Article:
To offer fair and equitable assessments, values are determined through the mass appraisal approach, analyzing properties that have sold within the three year valuation period leading up to July 1. Different neighbourhoods or dwelling types may see their value appreciate or depreciate from year to year.
The purpose of the assessment is not to reflect a single sale price, but to assess all properties at typical market value as of the same valuation date.
Many factors are considered when valuing property such as:
For more information please view the Guide to Property Assessment and Taxation published by the Government of Alberta.
Assessment notices are mailed before tax bills each year to allow property owners the opportunity to review their assessed value, property details and raise any concerns before taxes are calculated. The legislation provides a 60-day review period starting on the Notice of Assessment date. Changes to your assessment will only be considered if an inquiry is received during this legislated time frame.
"Market value" means the amount that a property might be expected to sell for if it is sold on the open market by a willing seller to a willing buyer.
There are a number of factors that go into determining your assessed value. A variety of changes including extensive renovations, basement development, garages, additions, fireplaces and decks can alter the assessed value of a property.
The assessed value is determined through an analysis of properties that have sold in the previous year. Different neighbourhoods or dwelling types may appreciate or depreciate in value at different rates from year to year.
The average market value of single family homes may have decreased overall, but the difference between each neighbourhood may not match the overall year to year change.
Your assessment is based on typical market value, so any significant changes to your home will likely impact the market value. Therefore, your property assessment will likely change accordingly.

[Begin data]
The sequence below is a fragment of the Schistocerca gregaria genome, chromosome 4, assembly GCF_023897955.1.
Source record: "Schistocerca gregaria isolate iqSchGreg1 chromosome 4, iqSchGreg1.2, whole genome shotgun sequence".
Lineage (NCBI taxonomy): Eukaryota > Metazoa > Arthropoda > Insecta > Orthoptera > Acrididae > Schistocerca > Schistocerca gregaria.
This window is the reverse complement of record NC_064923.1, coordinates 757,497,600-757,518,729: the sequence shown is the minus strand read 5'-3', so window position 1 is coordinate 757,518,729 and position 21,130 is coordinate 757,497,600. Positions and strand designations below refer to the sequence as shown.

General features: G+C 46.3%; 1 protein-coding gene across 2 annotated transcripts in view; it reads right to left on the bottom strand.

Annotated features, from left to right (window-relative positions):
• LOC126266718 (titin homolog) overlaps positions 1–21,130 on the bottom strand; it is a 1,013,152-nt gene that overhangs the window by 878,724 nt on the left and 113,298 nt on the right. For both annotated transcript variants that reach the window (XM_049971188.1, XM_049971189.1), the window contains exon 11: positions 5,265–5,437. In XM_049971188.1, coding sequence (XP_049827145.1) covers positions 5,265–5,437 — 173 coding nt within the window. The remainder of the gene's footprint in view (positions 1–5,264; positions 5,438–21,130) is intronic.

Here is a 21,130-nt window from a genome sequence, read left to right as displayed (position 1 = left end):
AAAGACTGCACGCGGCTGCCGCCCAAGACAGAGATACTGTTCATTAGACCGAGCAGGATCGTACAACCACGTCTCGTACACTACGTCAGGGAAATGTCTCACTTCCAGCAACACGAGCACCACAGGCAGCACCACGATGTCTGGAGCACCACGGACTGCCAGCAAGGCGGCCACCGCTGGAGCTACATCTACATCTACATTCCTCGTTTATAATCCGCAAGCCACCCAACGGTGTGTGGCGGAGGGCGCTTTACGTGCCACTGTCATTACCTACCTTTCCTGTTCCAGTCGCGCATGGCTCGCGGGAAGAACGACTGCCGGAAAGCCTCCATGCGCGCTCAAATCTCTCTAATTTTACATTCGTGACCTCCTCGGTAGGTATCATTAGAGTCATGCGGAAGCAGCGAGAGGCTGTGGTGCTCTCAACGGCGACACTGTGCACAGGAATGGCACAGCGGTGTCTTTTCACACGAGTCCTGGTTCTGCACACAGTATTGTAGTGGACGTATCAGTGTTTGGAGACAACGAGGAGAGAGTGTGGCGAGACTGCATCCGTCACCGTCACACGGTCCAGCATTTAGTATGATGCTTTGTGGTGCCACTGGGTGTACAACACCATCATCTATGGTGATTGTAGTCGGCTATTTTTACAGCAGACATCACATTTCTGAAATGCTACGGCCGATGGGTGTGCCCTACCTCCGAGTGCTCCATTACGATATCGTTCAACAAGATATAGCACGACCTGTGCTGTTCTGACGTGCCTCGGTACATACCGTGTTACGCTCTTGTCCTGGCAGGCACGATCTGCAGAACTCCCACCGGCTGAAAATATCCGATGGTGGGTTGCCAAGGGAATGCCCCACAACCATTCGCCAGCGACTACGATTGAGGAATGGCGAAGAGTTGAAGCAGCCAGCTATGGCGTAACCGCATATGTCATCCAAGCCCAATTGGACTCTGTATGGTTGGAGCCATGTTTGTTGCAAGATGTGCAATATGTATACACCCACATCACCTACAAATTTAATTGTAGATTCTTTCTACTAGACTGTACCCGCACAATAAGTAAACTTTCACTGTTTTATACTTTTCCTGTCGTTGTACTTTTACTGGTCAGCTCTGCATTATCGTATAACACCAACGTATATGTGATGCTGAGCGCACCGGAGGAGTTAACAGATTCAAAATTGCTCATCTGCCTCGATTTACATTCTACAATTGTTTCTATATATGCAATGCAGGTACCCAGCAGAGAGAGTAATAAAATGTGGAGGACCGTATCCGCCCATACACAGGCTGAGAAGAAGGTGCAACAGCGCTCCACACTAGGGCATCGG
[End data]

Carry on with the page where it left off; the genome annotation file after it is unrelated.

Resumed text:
The information for property assessments comes from a variety of sources.
For example, the square footage of your home is taken directly from the building plans provided to the City of Airdrie.
Lot sizes are determined from the registered plan of subdivisions and the Land Titles Registry system.
The property owner also provides information through supplementary assessments and permits.
When a basement development has occurred, development permits that have been registered before Dec. 31 will automatically be added to the following year’s assessment. It is the responsibility of the homeowner to contact the assessment department if the basement is not complete before Dec. 31. A mandatory inspection will be required for confirmation.
Mass appraisal is the process of valuing a group of properties at a given date that are similar in relation to the market value standard and uniform in comparison to similar properties. The purpose is to assess all similar properties at a similar value so that property taxes are fairly and equitably distributed among all properties.
Assessment values are determined by mass appraisal, which uses a common approach and common data to provide a typical value for a property. For similar properties, there are a range of prices. For example, your sale price may be at the upper or lower end of this range. A property’s sale price can be outside this range and its assessment can still meet the legislated standard.